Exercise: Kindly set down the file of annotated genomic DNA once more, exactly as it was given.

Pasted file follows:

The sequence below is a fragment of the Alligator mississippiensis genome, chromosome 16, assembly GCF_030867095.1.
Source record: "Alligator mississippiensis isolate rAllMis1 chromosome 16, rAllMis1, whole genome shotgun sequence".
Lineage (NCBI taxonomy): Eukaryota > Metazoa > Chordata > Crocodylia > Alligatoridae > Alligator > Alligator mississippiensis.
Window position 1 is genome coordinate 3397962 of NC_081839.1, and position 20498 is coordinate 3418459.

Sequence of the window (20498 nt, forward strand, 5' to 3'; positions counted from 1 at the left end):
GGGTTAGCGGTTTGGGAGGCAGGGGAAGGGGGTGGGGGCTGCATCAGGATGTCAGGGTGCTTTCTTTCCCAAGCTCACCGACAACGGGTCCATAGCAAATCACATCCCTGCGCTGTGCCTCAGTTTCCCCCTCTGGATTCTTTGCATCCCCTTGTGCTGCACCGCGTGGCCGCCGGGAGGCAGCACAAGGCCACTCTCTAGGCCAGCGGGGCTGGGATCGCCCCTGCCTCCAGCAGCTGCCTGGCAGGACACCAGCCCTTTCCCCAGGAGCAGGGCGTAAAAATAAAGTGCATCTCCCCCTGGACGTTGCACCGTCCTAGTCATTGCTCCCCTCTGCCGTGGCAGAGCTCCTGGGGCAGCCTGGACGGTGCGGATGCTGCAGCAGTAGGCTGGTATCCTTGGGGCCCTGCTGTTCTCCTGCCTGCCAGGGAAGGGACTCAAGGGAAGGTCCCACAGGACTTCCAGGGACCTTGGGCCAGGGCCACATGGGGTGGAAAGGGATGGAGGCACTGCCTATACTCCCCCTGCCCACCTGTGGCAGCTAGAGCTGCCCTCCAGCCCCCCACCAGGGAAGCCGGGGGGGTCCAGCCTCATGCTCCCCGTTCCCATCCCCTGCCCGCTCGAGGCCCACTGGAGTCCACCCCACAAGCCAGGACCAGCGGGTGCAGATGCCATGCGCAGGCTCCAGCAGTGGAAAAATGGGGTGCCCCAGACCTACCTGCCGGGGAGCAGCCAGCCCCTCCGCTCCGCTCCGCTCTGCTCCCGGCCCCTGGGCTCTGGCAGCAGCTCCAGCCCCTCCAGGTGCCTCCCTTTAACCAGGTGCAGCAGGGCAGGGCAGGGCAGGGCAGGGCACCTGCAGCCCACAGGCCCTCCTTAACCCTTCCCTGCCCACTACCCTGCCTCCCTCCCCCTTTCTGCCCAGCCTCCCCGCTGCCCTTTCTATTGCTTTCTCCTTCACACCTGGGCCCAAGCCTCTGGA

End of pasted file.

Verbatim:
The sequence below is a fragment of the Alligator mississippiensis genome, chromosome 16, assembly GCF_030867095.1.
Source record: "Alligator mississippiensis isolate rAllMis1 chromosome 16, rAllMis1, whole genome shotgun sequence".
Lineage (NCBI taxonomy): Eukaryota > Metazoa > Chordata > Crocodylia > Alligatoridae > Alligator > Alligator mississippiensis.
Window position 1 is genome coordinate 3397962 of NC_081839.1, and position 20498 is coordinate 3418459.

Sequence of the window (20498 nt, forward strand, 5' to 3'; positions counted from 1 at the left end):
GGGTTAGCGGTTTGGGAGGCAGGGGAAGGGGGTGGGGGCTGCATCAGGATGTCAGGGTGCTTTCTTTCCCAAGCTCACCGACAACGGGTCCATAGCAAATCACATCCCTGCGCTGTGCCTCAGTTTCCCCCTCTGGATTCTTTGCATCCCCTTGTGCTGCACCGCGTGGCCGCCGGGAGGCAGCACAAGGCCACTCTCTAGGCCAGCGGGGCTGGGATCGCCCCTGCCTCCAGCAGCTGCCTGGCAGGACACCAGCCCTTTCCCCAGGAGCAGGGCGTAAAAATAAAGTGCATCTCCCCCTGGACGTTGCACCGTCCTAGTCATTGCTCCCCTCTGCCGTGGCAGAGCTCCTGGGGCAGCCTGGACGGTGCGGATGCTGCAGCAGTAGGCTGGTATCCTTGGGGCCCTGCTGTTCTCCTGCCTGCCAGGGAAGGGACTCAAGGGAAGGTCCCACAGGACTTCCAGGGACCTTGGGCCAGGGCCACATGGGGTGGAAAGGGATGGAGGCACTGCCTATACTCCCCCTGCCCACCTGTGGCAGCTAGAGCTGCCCTCCAGCCCCCCACCAGGGAAGCCGGGGGGGTCCAGCCTCATGCTCCCCGTTCCCATCCCCTGCCCGCTCGAGGCCCACTGGAGTCCACCCCACAAGCCAGGACCAGCGGGTGCAGATGCCATGCGCAGGCTCCAGCAGTGGAAAAATGGGGTGCCCCAGACCTACCTGCCGGGGAGCAGCCAGCCCCTCCGCTCCGCTCCGCTCTGCTCCCGGCCCCTGGGCTCTGGCAGCAGCTCCAGCCCCTCCAGGTGCCTCCCTTTAACCAGGTGCAGCAGGGCAGGGCAGGGCAGGGCAGGGCACCTGCAGCCCACAGGCCCTCCTTAACCCTTCCCTGCCCACTACCCTGCCTCCCTCCCCCTTTCTGCCCAGCCTCCCCGCTGCCCTTTCTATTGCTTTCTCCTTCACACCTGGGCCCAAGCCTCTGGA